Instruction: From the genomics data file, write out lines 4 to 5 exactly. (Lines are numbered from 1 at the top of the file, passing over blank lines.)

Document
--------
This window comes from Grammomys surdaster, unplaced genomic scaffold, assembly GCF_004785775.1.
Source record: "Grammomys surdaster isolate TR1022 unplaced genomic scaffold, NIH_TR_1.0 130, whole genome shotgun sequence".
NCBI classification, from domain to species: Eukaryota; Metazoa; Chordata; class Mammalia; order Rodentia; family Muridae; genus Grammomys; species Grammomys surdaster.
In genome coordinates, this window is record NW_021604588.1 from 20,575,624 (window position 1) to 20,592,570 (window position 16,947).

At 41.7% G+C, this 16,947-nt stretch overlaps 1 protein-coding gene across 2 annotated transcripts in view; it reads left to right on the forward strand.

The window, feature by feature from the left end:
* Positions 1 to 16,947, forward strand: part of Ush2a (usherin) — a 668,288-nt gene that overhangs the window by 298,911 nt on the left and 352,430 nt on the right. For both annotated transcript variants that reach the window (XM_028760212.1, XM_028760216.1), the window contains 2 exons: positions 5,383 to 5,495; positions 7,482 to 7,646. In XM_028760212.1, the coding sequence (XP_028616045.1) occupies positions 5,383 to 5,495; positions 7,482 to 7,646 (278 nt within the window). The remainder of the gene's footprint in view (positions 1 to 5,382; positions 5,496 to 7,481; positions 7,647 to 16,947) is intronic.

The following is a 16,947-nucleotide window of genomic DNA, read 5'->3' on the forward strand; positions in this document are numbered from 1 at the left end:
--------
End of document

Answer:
In genome coordinates, this window is record NW_021604588.1 from 20,575,624 (window position 1) to 20,592,570 (window position 16,947).

At 41.7% G+C, this 16,947-nt stretch overlaps 1 protein-coding gene across 2 annotated transcripts in view; it reads left to right on the forward strand.